00:02:13   let's see, about $1,000.

00:02:15   So for about $1,600 maybe, you could

00:02:18   get a pretty specced-out machine doing incredible data transfer

00:02:21   rates.

00:02:22   So just something to take a look at there.

00:02:25   Next, I just have an interesting article.

00:02:26   It's talking about Comex, who is this 19-year-old sort

00:02:32   of jailbreak legend, I guess you could call him.

00:02:35   And it's just kind of interesting

00:02:37   when you hear about someone who's so young,

00:02:39   but is so amazingly good at what he does.

00:02:42   It always kind of makes me think, wow, when I was 19,

00:02:45   I wasn't taking on Apple and their best security guys.

00:02:48   So just an interesting thing to take a look at.

00:02:52   Next, I just wanted to talk briefly about the latest

00:02:54   update to Tweetbot, which I think I've mentioned before

00:02:57   is my favorite Twitter application

00:02:59   for a variety of reasons.

00:03:00   And specifically, I was just saying something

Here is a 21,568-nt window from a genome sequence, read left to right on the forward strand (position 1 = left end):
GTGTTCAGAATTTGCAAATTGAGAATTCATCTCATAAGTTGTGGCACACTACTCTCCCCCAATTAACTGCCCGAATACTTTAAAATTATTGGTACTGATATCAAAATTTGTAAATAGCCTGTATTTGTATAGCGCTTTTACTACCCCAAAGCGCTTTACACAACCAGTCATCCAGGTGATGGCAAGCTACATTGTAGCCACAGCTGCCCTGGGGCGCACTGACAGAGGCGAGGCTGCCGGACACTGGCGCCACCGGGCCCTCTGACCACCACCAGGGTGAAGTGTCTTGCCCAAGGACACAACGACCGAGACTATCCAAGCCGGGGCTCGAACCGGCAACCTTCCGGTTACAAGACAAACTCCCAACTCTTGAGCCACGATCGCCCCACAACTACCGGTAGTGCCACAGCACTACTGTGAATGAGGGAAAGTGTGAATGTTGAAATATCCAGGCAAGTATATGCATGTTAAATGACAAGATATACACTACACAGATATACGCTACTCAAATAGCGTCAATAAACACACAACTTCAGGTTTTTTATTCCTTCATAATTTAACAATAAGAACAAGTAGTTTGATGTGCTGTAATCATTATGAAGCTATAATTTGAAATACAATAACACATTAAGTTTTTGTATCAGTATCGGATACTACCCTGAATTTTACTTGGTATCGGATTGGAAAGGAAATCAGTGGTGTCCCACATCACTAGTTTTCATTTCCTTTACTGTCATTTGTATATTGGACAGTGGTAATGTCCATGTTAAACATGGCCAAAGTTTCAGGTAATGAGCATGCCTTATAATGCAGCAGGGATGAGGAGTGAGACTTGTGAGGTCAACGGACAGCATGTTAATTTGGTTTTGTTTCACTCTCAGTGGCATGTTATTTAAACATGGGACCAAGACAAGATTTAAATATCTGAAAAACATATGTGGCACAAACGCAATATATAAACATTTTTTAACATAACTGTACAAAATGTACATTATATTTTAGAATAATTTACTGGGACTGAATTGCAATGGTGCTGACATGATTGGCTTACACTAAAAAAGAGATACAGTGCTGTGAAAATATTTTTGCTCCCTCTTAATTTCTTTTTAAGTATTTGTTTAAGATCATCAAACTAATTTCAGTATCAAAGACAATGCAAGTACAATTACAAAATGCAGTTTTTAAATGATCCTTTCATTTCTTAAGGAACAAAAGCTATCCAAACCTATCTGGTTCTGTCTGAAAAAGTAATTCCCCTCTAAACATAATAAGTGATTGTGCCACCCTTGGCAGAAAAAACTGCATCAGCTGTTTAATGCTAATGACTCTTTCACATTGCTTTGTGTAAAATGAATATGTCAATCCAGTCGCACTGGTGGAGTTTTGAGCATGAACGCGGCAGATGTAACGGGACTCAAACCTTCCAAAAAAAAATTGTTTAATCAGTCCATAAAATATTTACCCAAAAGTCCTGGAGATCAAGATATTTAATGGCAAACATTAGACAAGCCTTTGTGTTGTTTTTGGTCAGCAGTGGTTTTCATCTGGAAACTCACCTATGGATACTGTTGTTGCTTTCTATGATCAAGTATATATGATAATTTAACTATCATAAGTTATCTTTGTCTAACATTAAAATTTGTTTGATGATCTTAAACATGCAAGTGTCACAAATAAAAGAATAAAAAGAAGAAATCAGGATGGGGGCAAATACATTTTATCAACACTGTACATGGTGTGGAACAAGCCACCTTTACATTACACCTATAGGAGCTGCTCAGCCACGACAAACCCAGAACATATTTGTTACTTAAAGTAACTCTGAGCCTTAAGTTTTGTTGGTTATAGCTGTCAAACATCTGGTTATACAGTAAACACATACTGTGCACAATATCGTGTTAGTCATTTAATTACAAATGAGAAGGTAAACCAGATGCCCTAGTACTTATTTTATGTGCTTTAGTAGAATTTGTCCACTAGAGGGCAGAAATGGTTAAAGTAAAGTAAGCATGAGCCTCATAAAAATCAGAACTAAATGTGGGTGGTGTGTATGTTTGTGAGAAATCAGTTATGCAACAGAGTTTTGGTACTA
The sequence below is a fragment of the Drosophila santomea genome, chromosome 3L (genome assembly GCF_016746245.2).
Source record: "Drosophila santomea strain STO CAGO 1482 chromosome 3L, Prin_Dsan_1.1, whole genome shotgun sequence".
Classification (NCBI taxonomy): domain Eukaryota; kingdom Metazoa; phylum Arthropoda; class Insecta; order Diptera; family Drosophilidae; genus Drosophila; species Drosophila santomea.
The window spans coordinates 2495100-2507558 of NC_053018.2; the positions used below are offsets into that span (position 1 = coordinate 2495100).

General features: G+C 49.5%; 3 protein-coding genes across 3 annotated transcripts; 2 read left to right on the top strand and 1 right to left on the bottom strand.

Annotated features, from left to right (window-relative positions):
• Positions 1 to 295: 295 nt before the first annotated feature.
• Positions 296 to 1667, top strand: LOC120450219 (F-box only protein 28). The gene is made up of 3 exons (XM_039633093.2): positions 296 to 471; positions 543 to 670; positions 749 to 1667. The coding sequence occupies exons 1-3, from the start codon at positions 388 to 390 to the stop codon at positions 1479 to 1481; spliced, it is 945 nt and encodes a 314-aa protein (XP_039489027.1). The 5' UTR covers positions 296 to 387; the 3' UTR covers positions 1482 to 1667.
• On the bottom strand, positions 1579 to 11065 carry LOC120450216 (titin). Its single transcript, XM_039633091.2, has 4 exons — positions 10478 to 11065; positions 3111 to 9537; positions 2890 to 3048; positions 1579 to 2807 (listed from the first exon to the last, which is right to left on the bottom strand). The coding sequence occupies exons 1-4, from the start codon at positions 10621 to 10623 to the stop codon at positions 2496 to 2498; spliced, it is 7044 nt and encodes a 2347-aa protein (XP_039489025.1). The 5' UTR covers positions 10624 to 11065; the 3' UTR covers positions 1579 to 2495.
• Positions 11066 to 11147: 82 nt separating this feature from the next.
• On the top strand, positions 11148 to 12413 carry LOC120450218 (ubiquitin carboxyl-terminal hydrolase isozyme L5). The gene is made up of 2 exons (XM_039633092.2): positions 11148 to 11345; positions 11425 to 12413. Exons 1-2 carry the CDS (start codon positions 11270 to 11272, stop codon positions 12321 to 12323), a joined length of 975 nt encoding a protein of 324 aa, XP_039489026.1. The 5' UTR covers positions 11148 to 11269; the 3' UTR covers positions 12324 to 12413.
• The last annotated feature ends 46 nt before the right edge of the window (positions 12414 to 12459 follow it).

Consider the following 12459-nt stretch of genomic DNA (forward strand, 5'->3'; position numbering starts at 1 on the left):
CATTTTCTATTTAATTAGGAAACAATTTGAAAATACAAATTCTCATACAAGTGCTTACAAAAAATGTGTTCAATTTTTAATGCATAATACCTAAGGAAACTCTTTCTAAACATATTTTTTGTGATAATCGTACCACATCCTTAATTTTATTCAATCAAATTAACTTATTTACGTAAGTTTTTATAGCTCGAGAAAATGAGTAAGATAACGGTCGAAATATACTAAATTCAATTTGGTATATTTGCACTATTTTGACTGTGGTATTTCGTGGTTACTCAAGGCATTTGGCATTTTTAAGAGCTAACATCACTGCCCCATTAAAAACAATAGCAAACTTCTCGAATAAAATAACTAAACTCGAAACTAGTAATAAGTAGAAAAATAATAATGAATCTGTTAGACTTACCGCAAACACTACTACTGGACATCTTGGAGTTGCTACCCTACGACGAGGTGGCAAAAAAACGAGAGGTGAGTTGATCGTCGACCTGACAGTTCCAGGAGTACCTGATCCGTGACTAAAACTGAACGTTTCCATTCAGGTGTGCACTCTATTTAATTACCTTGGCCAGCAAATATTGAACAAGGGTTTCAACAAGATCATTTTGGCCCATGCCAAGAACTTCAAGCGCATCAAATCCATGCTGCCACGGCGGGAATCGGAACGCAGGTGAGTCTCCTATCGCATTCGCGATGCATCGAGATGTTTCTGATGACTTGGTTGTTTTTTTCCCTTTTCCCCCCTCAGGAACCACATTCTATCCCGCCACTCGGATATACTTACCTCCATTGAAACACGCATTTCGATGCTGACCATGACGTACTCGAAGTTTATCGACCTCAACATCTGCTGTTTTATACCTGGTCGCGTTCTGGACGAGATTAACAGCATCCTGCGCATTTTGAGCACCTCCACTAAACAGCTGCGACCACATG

00:03:02   that they added to their push notification systems,

00:03:06   where now there's what they call quiet hours.

00:03:08   So you can say, I don't want to get notifications

00:03:10   after this certain time or before this other time.

00:03:13   And I'm just saying that that is, I think,

00:03:16   an excellent feature.

00:03:16   I wish Apple would add that to the push notification

00:03:19   system in general.

00:03:20   I think that would be a huge plus.

00:03:22   Because it's great to have push notifications,

00:03:24   but there's nothing worse than being woken up

00:03:26   at 2 in the morning because someone favorited your tweet,

00:03:29   or whatever it was, or it's getting a sports score,

00:03:31   or whatever.

00:03:32   Push notifications are something that

00:03:34   should be able to be turned off in that way.

00:03:38   All right, next, there's a video over

00:03:42   on the promotional website for an app called Drunkify.

00:03:47   The app itself is fairly silly.

00:03:49   gets you type a message and it turns it into sort of drunk

00:03:52   speak, I guess you could call it.

00:03:54   But what's interesting is they have a How We Made It video

00:03:58   on their website as well.

00:04:00   And this is just kind of interesting

00:04:01   if you're a developer to kind of look

00:04:02   at some parts of development that I'm not especially

00:04:05   familiar with myself, specifically talking into how

00:04:09   they show how they created some of their visual effects,